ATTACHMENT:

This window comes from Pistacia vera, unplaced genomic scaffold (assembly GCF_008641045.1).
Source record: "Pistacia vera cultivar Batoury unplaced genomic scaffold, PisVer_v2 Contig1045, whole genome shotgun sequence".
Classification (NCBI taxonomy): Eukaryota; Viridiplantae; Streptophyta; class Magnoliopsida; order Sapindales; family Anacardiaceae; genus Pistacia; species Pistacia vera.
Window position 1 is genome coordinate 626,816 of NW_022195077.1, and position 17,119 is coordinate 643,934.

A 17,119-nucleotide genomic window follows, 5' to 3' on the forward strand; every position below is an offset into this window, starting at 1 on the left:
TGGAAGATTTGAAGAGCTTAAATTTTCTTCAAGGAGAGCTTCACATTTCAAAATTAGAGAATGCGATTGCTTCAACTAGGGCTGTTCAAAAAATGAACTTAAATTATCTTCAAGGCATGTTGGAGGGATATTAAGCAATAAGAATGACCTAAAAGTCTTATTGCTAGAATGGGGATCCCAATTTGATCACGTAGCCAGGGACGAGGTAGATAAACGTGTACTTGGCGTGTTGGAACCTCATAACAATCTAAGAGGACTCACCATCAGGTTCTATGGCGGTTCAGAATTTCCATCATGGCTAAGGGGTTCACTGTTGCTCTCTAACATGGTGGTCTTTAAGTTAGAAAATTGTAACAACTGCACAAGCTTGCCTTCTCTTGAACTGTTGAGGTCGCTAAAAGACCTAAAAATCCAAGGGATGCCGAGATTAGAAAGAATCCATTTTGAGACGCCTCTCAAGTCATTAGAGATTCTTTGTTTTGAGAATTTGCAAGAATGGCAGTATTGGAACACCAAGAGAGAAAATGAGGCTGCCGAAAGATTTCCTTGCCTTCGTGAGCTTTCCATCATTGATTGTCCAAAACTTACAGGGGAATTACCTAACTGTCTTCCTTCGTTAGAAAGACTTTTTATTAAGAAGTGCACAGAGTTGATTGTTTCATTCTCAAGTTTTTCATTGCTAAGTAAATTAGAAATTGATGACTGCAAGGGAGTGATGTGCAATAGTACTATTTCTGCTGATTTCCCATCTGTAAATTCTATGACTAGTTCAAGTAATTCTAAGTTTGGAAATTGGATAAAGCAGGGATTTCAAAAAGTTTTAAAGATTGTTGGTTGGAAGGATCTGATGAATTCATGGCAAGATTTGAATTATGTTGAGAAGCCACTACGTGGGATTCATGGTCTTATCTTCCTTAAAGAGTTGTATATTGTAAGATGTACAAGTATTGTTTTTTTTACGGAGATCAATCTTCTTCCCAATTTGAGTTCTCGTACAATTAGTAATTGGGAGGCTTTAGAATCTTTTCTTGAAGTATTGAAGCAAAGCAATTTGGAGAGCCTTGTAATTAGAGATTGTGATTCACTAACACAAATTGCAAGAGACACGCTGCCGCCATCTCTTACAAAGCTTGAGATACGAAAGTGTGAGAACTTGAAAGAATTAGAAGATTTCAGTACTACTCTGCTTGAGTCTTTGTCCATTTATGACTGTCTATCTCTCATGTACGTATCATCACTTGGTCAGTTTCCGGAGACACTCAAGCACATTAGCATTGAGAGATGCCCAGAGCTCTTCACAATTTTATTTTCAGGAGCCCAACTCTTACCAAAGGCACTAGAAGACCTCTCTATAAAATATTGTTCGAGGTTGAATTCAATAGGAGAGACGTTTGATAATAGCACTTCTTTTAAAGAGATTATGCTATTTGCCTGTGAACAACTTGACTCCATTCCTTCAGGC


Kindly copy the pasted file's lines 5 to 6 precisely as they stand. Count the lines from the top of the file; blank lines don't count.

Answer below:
A 17,119-nucleotide genomic window follows, 5' to 3' on the forward strand; every position below is an offset into this window, starting at 1 on the left:
TGGAAGATTTGAAGAGCTTAAATTTTCTTCAAGGAGAGCTTCACATTTCAAAATTAGAGAATGCGATTGCTTCAACTAGGGCTGTTCAAAAAATGAACTTAAATTATCTTCAAGGCATGTTGGAGGGATATTAAGCAATAAGAATGACCTAAAAGTCTTATTGCTAGAATGGGGATCCCAATTTGATCACGTAGCCAGGGACGAGGTAGATAAACGTGTACTTGGCGTGTTGGAACCTCATAACAATCTAAGAGGACTCACCATCAGGTTCTATGGCGGTTCAGAATTTCCATCATGGCTAAGGGGTTCACTGTTGCTCTCTAACATGGTGGTCTTTAAGTTAGAAAATTGTAACAACTGCACAAGCTTGCCTTCTCTTGAACTGTTGAGGTCGCTAAAAGACCTAAAAATCCAAGGGATGCCGAGATTAGAAAGAATCCATTTTGAGACGCCTCTCAAGTCATTAGAGATTCTTTGTTTTGAGAATTTGCAAGAATGGCAGTATTGGAACACCAAGAGAGAAAATGAGGCTGCCGAAAGATTTCCTTGCCTTCGTGAGCTTTCCATCATTGATTGTCCAAAACTTACAGGGGAATTACCTAACTGTCTTCCTTCGTTAGAAAGACTTTTTATTAAGAAGTGCACAGAGTTGATTGTTTCATTCTCAAGTTTTTCATTGCTAAGTAAATTAGAAATTGATGACTGCAAGGGAGTGATGTGCAATAGTACTATTTCTGCTGATTTCCCATCTGTAAATTCTATGACTAGTTCAAGTAATTCTAAGTTTGGAAATTGGATAAAGCAGGGATTTCAAAAAGTTTTAAAGATTGTTGGTTGGAAGGATCTGATGAATTCATGGCAAGATTTGAATTATGTTGAGAAGCCACTACGTGGGATTCATGGTCTTATCTTCCTTAAAGAGTTGTATATTGTAAGATGTACAAGTATTGTTTTTTTTACGGAGATCAATCTTCTTCCCAATTTGAGTTCTCGTACAATTAGTAATTGGGAGGCTTTAGAATCTTTTCTTGAAGTATTGAAGCAAAGCAATTTGGAGAGCCTTGTAATTAGAGATTGTGATTCACTAACACAAATTGCAAGAGACACGCTGCCGCCATCTCTTACAAAGCTTGAGATACGAAAGTGTGAGAACTTGAAAGAATTAGAAGATTTCAGTACTACTCTGCTTGAGTCTTTGTCCATTTATGACTGTCTATCTCTCATGTACGTATCATCACTTGGTCAGTTTCCGGAGACACTCAAGCACATTAGCATTGAGAGATGCCCAGAGCTCTTCACAATTTTATTTTCAGGAGCCCAACTCTTACCAAAGGCACTAGAAGACCTCTCTATAAAATATTGTTCGAGGTTGAATTCAATAGGAGAGACGTTTGATAATAGCACTTCTTTTAAAGAGATTATGCTATTTGCCTGTGAACAACTTGACTCCATTCCTTCAGGC